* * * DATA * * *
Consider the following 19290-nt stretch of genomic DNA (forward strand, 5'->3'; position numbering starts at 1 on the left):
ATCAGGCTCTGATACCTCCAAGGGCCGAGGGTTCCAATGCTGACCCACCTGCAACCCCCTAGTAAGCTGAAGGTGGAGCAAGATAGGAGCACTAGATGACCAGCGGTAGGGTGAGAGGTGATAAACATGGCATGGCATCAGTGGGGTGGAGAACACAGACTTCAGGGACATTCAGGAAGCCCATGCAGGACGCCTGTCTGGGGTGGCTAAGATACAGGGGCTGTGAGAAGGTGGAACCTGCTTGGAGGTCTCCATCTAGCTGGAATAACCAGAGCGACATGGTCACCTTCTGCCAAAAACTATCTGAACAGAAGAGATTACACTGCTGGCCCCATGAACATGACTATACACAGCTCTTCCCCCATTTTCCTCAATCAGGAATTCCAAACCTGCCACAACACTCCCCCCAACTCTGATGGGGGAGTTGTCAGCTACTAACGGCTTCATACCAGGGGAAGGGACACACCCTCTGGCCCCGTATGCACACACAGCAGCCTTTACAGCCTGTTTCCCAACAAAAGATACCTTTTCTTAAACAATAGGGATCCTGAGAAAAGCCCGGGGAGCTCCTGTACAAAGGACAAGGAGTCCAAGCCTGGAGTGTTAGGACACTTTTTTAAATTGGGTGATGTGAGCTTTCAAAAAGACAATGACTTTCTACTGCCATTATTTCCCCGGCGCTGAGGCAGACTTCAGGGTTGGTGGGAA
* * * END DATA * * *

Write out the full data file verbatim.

Consider the following 19290-nt stretch of genomic DNA (forward strand, 5'->3'; position numbering starts at 1 on the left):
ATCAGGCTCTGATACCTCCAAGGGCCGAGGGTTCCAATGCTGACCCACCTGCAACCCCCTAGTAAGCTGAAGGTGGAGCAAGATAGGAGCACTAGATGACCAGCGGTAGGGTGAGAGGTGATAAACATGGCATGGCATCAGTGGGGTGGAGAACACAGACTTCAGGGACATTCAGGAAGCCCATGCAGGACGCCTGTCTGGGGTGGCTAAGATACAGGGGCTGTGAGAAGGTGGAACCTGCTTGGAGGTCTCCATCTAGCTGGAATAACCAGAGCGACATGGTCACCTTCTGCCAAAAACTATCTGAACAGAAGAGATTACACTGCTGGCCCCATGAACATGACTATACACAGCTCTTCCCCCATTTTCCTCAATCAGGAATTCCAAACCTGCCACAACACTCCCCCCAACTCTGATGGGGGAGTTGTCAGCTACTAACGGCTTCATACCAGGGGAAGGGACACACCCTCTGGCCCCGTATGCACACACAGCAGCCTTTACAGCCTGTTTCCCAACAAAAGATACCTTTTCTTAAACAATAGGGATCCTGAGAAAAGCCCGGGGAGCTCCTGTACAAAGGACAAGGAGTCCAAGCCTGGAGTGTTAGGACACTTTTTTAAATTGGGTGATGTGAGCTTTCAAAAAGACAATGACTTTCTACTGCCATTATTTCCCCGGCGCTGAGGCAGACTTCAGGGTTGGTGGGAA